If I say ,“she has the spirit of the jaguar,” you might assume that I hold jaguars in high regard—or not. However, if I say to you “she is the jaguar”, you have a few options for interpreting the comment.  Whatever your interpretation, it will obviously say more about you than it does about me. This is the dualistic perspective that Mehler exposes in his examination of “linear evolution” of religion versus spirituality. If this dualistic perspective were represented by a yardstick, metaphor would be at one end and literal would be at the other. Our social sciences languish at the literal end because, understandably, they have no way of deciphering or understanding the metaphorical end. (This applies not only to religion but to ancient science as well).

If you are an academic in pursuit of linear cultural anthropology or archeology, you are prone to see only the artifacts of religion—the literal. Removed from the context of your observation, removed from your interpretation is the concept of spirit—the metaphor of being.  “She is the jaguar,” has an entirely different meaning to you than it might have to me. I know spirit. You do not. This is where the concept of history as linear progression shapes and molds every facet of our existence. Mehler says as much and goes much farther.  Perhaps too far.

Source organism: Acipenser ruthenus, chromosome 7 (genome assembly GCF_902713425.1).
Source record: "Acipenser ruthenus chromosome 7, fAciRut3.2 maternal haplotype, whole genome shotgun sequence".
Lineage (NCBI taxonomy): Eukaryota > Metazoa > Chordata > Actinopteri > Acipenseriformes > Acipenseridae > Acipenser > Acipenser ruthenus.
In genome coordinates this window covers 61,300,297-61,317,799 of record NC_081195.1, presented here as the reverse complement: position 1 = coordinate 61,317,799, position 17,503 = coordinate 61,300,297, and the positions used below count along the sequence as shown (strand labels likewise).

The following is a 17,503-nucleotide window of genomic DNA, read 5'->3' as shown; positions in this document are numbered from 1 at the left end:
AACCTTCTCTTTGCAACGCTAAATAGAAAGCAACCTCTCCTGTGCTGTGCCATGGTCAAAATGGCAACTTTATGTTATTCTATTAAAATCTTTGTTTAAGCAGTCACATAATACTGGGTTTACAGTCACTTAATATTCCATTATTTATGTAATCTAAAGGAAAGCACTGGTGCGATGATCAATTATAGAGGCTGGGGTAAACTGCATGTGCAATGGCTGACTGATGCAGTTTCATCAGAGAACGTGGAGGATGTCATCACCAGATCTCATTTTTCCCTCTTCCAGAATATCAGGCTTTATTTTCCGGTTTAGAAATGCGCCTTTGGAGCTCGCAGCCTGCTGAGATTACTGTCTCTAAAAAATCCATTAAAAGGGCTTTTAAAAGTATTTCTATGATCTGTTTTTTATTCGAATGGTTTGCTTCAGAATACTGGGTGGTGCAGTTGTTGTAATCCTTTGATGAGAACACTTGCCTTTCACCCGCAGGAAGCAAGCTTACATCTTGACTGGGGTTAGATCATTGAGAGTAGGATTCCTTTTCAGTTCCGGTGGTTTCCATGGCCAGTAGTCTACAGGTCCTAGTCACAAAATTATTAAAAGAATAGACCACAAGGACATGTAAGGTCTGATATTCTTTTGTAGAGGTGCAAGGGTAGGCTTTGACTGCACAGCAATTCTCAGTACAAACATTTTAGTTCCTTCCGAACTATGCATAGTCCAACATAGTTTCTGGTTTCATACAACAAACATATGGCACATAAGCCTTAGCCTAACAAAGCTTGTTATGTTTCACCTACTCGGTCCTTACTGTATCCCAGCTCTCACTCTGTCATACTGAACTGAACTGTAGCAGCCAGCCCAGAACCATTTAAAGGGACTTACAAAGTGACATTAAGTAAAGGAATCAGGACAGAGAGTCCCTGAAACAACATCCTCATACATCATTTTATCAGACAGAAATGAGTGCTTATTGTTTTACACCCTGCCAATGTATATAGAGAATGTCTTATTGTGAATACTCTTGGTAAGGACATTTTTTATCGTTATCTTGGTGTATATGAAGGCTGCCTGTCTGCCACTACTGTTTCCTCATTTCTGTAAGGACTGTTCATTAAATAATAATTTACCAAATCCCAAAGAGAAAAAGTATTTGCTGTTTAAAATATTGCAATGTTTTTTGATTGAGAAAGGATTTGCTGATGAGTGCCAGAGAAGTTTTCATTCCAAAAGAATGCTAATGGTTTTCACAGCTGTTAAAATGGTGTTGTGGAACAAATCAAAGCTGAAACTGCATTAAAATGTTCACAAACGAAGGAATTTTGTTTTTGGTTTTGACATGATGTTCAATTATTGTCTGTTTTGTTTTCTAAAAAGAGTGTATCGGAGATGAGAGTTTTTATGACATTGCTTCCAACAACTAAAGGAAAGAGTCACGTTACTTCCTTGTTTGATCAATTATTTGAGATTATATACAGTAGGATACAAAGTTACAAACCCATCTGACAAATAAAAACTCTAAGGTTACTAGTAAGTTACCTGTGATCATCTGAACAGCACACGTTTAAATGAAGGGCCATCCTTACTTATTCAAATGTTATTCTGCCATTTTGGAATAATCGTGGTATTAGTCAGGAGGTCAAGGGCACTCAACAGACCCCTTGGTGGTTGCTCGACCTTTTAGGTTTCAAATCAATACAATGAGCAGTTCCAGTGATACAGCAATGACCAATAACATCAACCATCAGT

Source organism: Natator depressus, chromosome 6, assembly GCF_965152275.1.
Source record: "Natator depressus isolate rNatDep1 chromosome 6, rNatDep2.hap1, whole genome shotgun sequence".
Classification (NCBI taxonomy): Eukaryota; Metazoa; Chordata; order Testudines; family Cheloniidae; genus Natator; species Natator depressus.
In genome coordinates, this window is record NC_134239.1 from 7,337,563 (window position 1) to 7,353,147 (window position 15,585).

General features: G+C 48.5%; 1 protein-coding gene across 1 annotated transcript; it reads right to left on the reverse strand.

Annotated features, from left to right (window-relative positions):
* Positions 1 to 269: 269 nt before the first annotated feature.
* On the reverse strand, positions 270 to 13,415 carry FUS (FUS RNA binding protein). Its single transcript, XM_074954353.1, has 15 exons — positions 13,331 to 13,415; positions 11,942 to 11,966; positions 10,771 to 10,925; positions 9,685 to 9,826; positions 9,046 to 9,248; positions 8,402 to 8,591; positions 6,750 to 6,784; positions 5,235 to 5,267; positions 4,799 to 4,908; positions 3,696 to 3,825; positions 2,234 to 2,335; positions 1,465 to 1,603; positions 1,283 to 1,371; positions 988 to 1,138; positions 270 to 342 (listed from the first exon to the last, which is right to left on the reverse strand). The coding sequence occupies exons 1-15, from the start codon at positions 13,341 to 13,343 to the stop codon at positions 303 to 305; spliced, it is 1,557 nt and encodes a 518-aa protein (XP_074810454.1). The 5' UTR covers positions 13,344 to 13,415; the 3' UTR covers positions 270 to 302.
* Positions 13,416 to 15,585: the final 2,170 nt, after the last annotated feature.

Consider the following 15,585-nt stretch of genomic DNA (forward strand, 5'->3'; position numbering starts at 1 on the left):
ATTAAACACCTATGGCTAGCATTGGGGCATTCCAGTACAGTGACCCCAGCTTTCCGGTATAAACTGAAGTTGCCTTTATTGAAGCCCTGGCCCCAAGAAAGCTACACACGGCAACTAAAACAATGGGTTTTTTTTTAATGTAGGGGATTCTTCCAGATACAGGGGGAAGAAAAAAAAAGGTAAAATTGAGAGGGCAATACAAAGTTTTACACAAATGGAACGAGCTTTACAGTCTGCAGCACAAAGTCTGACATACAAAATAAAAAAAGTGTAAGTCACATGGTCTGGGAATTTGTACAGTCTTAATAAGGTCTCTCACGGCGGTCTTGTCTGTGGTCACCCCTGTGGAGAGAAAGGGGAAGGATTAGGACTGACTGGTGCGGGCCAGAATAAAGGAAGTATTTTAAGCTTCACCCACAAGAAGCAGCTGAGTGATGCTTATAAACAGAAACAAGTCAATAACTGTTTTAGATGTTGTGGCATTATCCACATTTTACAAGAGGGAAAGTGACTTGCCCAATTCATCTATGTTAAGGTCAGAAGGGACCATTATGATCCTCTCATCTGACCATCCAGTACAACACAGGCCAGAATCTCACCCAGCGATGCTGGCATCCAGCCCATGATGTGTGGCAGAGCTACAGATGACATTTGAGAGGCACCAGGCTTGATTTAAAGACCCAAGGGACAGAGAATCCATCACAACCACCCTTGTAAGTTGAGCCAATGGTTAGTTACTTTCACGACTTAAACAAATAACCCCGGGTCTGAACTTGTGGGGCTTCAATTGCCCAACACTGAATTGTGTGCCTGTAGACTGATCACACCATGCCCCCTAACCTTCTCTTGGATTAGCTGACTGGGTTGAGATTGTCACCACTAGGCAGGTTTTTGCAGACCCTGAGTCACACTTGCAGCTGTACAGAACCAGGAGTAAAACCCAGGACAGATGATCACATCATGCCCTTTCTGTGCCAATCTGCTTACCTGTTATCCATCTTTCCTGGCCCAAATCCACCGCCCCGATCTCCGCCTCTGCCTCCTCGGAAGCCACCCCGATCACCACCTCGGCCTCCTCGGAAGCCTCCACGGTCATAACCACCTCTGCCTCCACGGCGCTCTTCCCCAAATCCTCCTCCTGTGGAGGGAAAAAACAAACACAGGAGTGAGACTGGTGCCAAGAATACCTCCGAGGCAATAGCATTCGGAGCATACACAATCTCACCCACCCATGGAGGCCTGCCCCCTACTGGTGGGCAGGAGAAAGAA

Mehler does not spend a lot of time explaining the Khemitian ideas about god and spirituality. He assumes the reader has read his first book.  (This reviewer has not). Central to the entire premise of FROM LIGHT TO DARKNESS is the Khemitian concept of Neters.  Neters “are divine cosmic principles, completely metaphysical in nature” according to one website on spirituality (Spiritual Legacy of Egypt Unveiled).  Then again, the website Summum, maintains that Neters were “a race of people responsible for bringing the Egyptian civilization full-blown onto the world stage. Mehler adheres to the first definition of Neters.  (There are various ways of expressing this definition:  “divine principle, nature forces”; or more simply as “nature”).

In Chapter Six of FROM LIGHT INTO DARKNESS, titled “Early Religion in Khemit”, Mehler provides an excellent exposition of how the concept of Neters morphed into gods. Of the three-hundred and sixty Neters, five are attributes describing stages of the sun and “all five Neters of the stages of the sun have mythologies as being the prime creator [of life]—Kheper, Ra, Oon, Amen and Aten.” Chapter six is the most important chapter in the book and the chapter which will certainly raise the most questions for inquiring minds.  Or not.

When writing a book it is probably not a good idea to get into a seed-spitting contest with the estimated eighty-four percent of the religiously affiliated population of the planet.  Mehler does this by tracing the history of Judaism, Christianity, Islam and Buddhism to a gross misinterpretation of Khemitian spirituality.